Seewald: Yes, for speeches that are often quite meaningless, or also for the controversial encyclical "Amoris Laetitia". With building blocks that critics described as "illegible to wishy-washy" and that experts see hard on the border of heresy. Francis is still considered a "reformer pope."

Seewald: The beginning made you sit up and take notice. I was impressed by his commitment to the poor, to refugees, to the unbreakable protection of life. At the same time, the astonished public observed that Bergoglio did not keep many of his promises, once saying "ho" and once saying "hott", contradicting himself again and again and thus causing considerable confusion. In addition, there were the many instances in which he ruled harshly, deposed unpopular people and closed valuable institutions created under John Paul II. Bergoglio certainly saw other tasks for himself than Benedict.

Seewald: One cannot reproach him for that. However, the latest developments point to a real breach of the dam. And in view of the dramatic decline of Christianity in Europe, this could turn into a flood that destroys what has still held out. A strong word.

Seewald: The latest news from the Vatican reminded me of an essay by Georgio Agamben that has become famous. In his text on the "Mystery of Evil," the most discussed philosopher of our time brings Benedict XVI into play. As a young theologian, Ratzinger once distinguished between a church of the wicked and a church of the righteous in an interpretation of Augustine. From the beginning, he said, the Church has been inextricably mixed. It is both the Church of Christ and the Church of the Antichrist. However, according to Agamben, there is also the idea of the katechon... I beg your pardon?

Seewald: With regard to the 2nd letter of the apostle Paul to the Thessalonians, this means the principle of stopping. A term that is also interpreted as "hindrance", for something or for someone who stops the end of time. Benedict XVI had been something of a "restrainer," Agamben said. Against this background, his demission inevitably evoked a separation of the "beautiful" from the "black" Church, that span in which the wheat is separated from the chaff. A steep thesis. But the pope emeritus apparently saw it similarly. He had to stay on, he answered my question as to why he could not die. As a memorial to the authentic message of Jesus, as a light on the mountain. "In the end, Christ will be victorious," he added. Did the development that is now emerging in the Vatican come as a surprise to you?

Seewald: From the first day of his pontificate, Pope Francis tried to distance himself from his predecessor. It was no secret that the two had not only opposing temperaments, but also opposing views of the future of the Church. Bergoglio knew he could not hold a candle to Ratzinger in his theological brilliance and nobility. He concentrated on effects and had the backing of the media, which did not want to look too closely, lest they also see that behind the pope, who was portrayed as open-minded and progressive, was a sometimes very authoritarian ruler, as Bergoglio was already known in Argentina.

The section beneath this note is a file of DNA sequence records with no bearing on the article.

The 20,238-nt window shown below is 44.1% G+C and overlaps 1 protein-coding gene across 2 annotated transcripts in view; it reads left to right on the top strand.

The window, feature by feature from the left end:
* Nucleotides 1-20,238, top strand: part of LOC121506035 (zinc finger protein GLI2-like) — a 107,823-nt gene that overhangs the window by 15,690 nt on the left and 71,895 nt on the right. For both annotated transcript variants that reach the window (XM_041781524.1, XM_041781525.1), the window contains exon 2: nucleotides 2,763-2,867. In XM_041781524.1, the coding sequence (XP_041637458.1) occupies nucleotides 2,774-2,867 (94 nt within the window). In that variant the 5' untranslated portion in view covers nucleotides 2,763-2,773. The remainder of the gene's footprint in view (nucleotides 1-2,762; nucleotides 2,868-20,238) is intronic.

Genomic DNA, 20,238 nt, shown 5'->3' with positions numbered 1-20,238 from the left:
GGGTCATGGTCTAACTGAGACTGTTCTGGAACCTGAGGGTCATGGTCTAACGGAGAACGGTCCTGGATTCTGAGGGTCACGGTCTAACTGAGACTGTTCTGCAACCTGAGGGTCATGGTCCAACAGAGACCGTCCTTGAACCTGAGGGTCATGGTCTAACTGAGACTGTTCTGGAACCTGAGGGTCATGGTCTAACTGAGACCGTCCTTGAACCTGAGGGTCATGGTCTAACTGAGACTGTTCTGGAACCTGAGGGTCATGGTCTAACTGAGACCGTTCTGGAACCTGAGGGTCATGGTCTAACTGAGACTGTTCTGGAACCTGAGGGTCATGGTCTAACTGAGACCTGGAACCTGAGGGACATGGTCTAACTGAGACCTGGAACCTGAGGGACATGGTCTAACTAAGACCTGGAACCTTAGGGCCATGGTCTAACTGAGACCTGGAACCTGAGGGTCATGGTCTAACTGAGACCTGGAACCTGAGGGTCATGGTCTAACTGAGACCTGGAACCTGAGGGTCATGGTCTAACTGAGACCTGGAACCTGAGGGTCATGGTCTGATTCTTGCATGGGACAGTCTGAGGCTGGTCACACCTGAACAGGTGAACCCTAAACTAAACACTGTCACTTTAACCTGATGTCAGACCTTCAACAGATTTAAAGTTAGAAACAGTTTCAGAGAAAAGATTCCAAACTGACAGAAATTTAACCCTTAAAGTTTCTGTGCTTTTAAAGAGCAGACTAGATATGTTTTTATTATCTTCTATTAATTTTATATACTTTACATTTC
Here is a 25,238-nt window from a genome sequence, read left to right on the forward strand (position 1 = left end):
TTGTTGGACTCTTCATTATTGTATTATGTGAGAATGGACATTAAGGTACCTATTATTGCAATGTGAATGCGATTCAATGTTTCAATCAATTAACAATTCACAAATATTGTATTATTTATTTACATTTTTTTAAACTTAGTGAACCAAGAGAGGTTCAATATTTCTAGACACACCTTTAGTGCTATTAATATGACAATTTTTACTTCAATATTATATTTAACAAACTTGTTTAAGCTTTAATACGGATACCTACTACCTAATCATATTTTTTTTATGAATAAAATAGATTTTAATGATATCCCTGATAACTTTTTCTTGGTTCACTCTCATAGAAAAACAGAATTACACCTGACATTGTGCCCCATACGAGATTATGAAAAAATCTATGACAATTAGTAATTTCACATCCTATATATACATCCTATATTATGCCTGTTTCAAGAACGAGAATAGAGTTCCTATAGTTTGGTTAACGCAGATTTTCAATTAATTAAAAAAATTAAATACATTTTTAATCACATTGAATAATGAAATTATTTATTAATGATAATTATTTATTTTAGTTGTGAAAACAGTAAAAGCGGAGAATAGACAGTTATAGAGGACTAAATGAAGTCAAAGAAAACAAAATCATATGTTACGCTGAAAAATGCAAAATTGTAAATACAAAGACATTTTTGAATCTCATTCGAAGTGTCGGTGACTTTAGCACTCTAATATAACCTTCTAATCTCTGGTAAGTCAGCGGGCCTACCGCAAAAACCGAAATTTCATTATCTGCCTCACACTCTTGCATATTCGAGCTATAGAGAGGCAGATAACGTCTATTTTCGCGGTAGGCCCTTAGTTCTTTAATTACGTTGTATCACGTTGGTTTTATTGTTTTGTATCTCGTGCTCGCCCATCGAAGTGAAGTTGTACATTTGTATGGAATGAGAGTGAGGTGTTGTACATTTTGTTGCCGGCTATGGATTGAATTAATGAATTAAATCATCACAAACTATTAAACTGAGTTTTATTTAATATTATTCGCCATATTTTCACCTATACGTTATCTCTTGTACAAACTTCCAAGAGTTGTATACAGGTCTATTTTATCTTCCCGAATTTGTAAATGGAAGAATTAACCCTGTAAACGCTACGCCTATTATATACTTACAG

Certain journalists make a business model for their books out of the staging of a "reformer pope": the "fighter in the Vatican" who defends himself against the "wolves," especially against the "shadow pope" Benedict and his reactionary clique. In truth, there never was a shadow pope. As pope emeritus, Benedict had avoided anything that could have even remotely suggested that he was reigning in his successor's pontificate. And if you wanted to look around for the "wolves," you see that they all fell by the wayside. It was said that no piece of paper fits between the ex-pope and the incumbent.

Seewald: Well, that was rather wishful thinking. There was the photo of the first meeting. Two men in white. Two popes, and both alive. That was a shock that had to be overcome. Bergoglio promoted the image of unity by occasionally speaking positively about his predecessor. Benedict trusted him. Conversely, Francis had no qualms about eliminating one of his predecessor's pet projects with the stroke of a pen. What do you mean by that?

Seewald: The Apostolic Exhortation "Summorum Pontificum." It liberalized access for the classical liturgy. Ratzinger wanted to pacify the Church with it, without questioning the validity of the Mass according to the Roman Missal of 1969. "It is in the handling of the liturgy," he declared, "that the destiny of faith and the Church is decided." Francis, on the other hand, called traditional forms a "nostalgic disease." There is, he said, a "danger" of backwardness as a reaction to modernity. As if trends, longings, needs could be controlled by decrees of prohibition. The Bolshevists had already tried that in vain. Allegedly there was a poll according to which the majority of the world episcopate was in favor of a withdrawal.